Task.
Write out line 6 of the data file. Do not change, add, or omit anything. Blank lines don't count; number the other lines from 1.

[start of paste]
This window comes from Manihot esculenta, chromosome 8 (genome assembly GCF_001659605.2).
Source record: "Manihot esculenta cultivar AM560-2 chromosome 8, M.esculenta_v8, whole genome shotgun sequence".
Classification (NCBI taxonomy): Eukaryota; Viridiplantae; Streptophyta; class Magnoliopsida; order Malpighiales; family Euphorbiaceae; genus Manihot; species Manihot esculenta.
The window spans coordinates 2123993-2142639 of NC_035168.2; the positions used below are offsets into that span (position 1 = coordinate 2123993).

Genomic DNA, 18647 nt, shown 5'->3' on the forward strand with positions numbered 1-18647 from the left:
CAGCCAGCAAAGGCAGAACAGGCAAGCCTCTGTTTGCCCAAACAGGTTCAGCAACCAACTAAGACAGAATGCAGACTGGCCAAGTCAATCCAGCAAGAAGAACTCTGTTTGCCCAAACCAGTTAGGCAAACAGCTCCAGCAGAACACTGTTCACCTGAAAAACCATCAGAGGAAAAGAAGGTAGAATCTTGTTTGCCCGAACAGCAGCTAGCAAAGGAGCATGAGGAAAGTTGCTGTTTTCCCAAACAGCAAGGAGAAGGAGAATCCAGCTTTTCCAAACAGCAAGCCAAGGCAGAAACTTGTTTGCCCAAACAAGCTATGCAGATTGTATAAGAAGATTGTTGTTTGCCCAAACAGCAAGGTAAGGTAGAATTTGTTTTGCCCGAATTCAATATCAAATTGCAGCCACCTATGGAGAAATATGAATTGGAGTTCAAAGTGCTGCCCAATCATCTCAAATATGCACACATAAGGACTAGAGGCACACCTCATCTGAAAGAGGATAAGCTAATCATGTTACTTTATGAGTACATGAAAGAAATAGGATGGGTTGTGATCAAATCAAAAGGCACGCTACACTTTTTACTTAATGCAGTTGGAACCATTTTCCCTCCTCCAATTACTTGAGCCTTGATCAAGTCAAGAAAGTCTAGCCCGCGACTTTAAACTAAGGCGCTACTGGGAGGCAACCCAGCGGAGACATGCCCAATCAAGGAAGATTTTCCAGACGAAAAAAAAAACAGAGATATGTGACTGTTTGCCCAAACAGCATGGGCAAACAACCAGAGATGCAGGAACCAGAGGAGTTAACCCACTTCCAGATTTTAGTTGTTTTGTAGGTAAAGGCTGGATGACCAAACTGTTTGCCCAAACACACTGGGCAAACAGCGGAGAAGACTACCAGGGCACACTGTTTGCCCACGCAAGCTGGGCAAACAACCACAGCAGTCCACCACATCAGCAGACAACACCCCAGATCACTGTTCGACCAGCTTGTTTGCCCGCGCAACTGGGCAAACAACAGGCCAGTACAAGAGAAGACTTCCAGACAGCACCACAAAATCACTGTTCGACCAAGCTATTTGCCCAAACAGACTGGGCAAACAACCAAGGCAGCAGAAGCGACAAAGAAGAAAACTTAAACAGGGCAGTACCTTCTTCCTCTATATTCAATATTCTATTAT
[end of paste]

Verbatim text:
CAGCCAGCAAAGGCAGAACAGGCAAGCCTCTGTTTGCCCAAACAGGTTCAGCAACCAACTAAGACAGAATGCAGACTGGCCAAGTCAATCCAGCAAGAAGAACTCTGTTTGCCCAAACCAGTTAGGCAAACAGCTCCAGCAGAACACTGTTCACCTGAAAAACCATCAGAGGAAAAGAAGGTAGAATCTTGTTTGCCCGAACAGCAGCTAGCAAAGGAGCATGAGGAAAGTTGCTGTTTTCCCAAACAGCAAGGAGAAGGAGAATCCAGCTTTTCCAAACAGCAAGCCAAGGCAGAAACTTGTTTGCCCAAACAAGCTATGCAGATTGTATAAGAAGATTGTTGTTTGCCCAAACAGCAAGGTAAGGTAGAATTTGTTTTGCCCGAATTCAATATCAAATTGCAGCCACCTATGGAGAAATATGAATTGGAGTTCAAAGTGCTGCCCAATCATCTCAAATATGCACACATAAGGACTAGAGGCACACCTCATCTGAAAGAGGATAAGCTAATCATGTTACTTTATGAGTACATGAAAGAAATAGGATGGGTTGTGATCAAATCAAAAGGCACGCTACACTTTTTACTTAATGCAGTTGGAACCATTTTCCCTCCTCCAATTACTTGAGCCTTGATCAAGTCAAGAAAGTCTAGCCCGCGACTTTAAACTAAGGCGCTACTGGGAGGCAACCCAGCGGAGACATGCCCAATCAAGGAAGATTTTCCAGACGAAAAAAAAAACAGAGATATGTGACTGTTTGCCCAAACAGCATGGGCAAACAACCAGAGATGCAGGAACCAGAGGAGTTAACCCACTTCCAGATTTTAGTTGTTTTGTAGGTAAAGGCTGGATGACCAAACTGTTTGCCCAAACACACTGGGCAAACAGCGGAGAAGACTACCAGGGCACACTGTTTGCCCACGCAAGCTGGGCAAACAACCACAGCAGTCCACCACATCAGCAGACAACACCCCAGATCACTGTTCGACCAGCTTGTTTGCCCGCGCAACTGGGCAAACAACAGGCCAGTACAAGAGAAGACTTCCAGACAGCACCACAAAATCACTGTTCGACCAAGCTATTTGCCCAAACAGACTGGGCAAACAACCAAGGCAGCAGAAGCGACAAAGAAGAAAACTTAAACAGGGCAGTACCTTCTTCCTCTATATTCAATATTCTATTAT